MATS-150 is capable of processing 150 food packages per minute, with pilot-scale versions in place at two processing and packaging companies; AmeriQual of Evansville, Indiana and The Wornick Company of Cincinnati, Ohio.
MATS heats packaged food externally
As well as carrying out their own product development AmeriQual and Wornick have invited outside food companies to schedule time in their food labs to test their recipes using the sterilization system.
Michael Locatis, CEO, 915 Labs, told FoodProductionDaily, the company’s microwave assisted thermal sterilization systems (MATS) are currently operating in commercial test kitchens.
“MATS simultaneously heats packaged food externally in a pressurized hot water bath and internally using a patented microwave energy delivery system at a frequency of 915 megahertz,” said Locatis.
“This combination of approaches rapidly heats the entire package of food to sterilization temperature and then cools the food to minimize any heat damage, eliminating pathogens and spoilage microorganisms in a matter of minutes.
“This shortened heating time preserves the nutrients, color, texture and flavor of foods — while providing a shelf life equivalent to conventionally processed foods.
“We’re excited to be entering our commercial launch phase – increasing the installed base of MATS-B pilot systems in commercial test kitchens, building the MATS 150 system and scaling MATS production capacity globally to meet the rapidly growing demand for healthier packaged food.”
915 Labs licensed the technology from WSU
MATS natural food processing technology and packaging from 915 Labs creates the possibility of a range of healthful, packaged, shelf-stable foods from tender spears of asparagus to spicy Indian dishes to gourmet foodstuffs each with a ‘clean’ or additive-free label.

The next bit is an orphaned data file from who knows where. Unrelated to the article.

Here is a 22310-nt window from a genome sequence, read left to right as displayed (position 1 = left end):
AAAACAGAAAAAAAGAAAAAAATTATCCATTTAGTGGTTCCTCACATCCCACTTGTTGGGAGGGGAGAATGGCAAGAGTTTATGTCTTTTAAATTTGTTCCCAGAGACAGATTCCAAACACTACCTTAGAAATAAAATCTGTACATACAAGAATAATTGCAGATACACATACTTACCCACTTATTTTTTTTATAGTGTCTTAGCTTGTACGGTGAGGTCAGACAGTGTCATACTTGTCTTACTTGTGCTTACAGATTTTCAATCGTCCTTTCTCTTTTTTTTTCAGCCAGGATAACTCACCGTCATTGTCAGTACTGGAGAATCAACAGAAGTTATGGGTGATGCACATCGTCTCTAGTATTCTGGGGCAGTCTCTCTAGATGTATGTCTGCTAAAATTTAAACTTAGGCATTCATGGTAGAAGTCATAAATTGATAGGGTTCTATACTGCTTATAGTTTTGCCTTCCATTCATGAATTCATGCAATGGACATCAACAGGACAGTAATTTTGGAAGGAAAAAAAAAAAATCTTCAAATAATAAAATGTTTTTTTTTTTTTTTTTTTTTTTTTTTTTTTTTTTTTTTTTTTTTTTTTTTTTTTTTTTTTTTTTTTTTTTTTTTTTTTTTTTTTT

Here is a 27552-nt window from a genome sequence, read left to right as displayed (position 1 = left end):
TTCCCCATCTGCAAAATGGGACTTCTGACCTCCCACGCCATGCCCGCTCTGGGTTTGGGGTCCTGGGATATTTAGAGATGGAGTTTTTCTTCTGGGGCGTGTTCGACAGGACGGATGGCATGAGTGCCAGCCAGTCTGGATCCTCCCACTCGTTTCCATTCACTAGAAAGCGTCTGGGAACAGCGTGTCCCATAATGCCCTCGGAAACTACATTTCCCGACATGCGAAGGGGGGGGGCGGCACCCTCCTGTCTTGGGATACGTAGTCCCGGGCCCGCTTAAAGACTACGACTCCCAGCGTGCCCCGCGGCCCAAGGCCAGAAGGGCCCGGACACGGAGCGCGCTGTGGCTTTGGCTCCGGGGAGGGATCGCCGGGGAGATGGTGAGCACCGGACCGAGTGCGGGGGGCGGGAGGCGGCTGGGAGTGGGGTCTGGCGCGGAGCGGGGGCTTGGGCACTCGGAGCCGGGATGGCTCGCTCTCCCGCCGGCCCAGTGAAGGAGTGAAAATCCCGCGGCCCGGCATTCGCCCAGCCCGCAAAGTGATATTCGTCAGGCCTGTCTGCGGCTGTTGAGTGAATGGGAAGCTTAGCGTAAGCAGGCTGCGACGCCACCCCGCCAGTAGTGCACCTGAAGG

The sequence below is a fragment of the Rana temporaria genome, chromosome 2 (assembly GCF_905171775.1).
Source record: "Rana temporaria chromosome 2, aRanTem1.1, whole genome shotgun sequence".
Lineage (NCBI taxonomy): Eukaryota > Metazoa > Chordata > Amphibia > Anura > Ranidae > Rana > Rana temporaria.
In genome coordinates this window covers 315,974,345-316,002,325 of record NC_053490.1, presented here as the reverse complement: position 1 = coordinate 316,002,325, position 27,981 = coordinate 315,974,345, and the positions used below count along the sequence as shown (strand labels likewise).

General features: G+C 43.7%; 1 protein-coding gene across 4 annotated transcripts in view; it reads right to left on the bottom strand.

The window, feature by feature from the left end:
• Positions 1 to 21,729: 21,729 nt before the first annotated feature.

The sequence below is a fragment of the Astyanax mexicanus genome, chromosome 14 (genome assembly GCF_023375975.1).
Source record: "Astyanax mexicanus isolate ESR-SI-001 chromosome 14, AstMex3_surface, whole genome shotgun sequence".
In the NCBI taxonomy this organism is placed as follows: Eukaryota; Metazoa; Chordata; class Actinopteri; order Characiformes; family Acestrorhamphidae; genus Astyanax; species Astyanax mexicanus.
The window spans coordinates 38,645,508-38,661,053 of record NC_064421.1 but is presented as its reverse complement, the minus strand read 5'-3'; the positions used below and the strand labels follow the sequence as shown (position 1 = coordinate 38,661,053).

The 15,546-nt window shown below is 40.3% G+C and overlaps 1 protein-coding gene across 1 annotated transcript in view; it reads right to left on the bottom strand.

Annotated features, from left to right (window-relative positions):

Talking about the history of the company, Locatis said: “Food engineering scientist Dr. Juming Tang at Washington State University began working on a new method of sterilizing food with microwaves in 1998.
“In 2006, WSU patented Dr. Tang’s design for the MATS technology. It took another three years to develop a semi-continuous system and collect the engineering data required to file for acceptance from the US Food and Drug Administration for the first MATS-processed food, which was received in 2009.
“915 Labs, which licensed the technology from WSU, has continued R&D and design engineering of the MATS system and a companion technology, microwave assisted thermal pasteurization (MAPS), and filed for additional patents on the systems.”
MATS natural food processing and packaging is radically different than conventional food processing, also called ‘retort’, added Locatis.
Modern alternative to retort
“MATS is a healthier, highly efficient and modern alternative to retort that will allow food companies to transform the ‘center of the store’ by cleaning up the labels of existing products and launching natural food products.
“In conventional processing, packaged foods are placed in pressurized cookers at high temperatures for up to an hour. To mask the damage caused by this prolonged exposure to high heat, salt, flavor, texture and color enhancers, and other unnatural ingredients must be added.
“MATS processed foods do not require added salt, enhancers and other unnatural ingredients.”
He said he believes MATS will transform the packaged food industry by enabling food companies to deliver what consumers are demanding—additive-free healthy and convenient ready-to-eat snacks and meals.
“Beyond the very large consumer and institutional markets, MATS will improve packaged food for the military and humanitarian efforts,” he said.
“Because MATS processed foods do not require refrigeration, distribution costs for food distributors are greatly reduced. This is particularly important in areas where the lack of a refrigeration supply chain limits distribution options. We are also excited that the MATS technology will enable food companies to use more sustainable packaging materials.”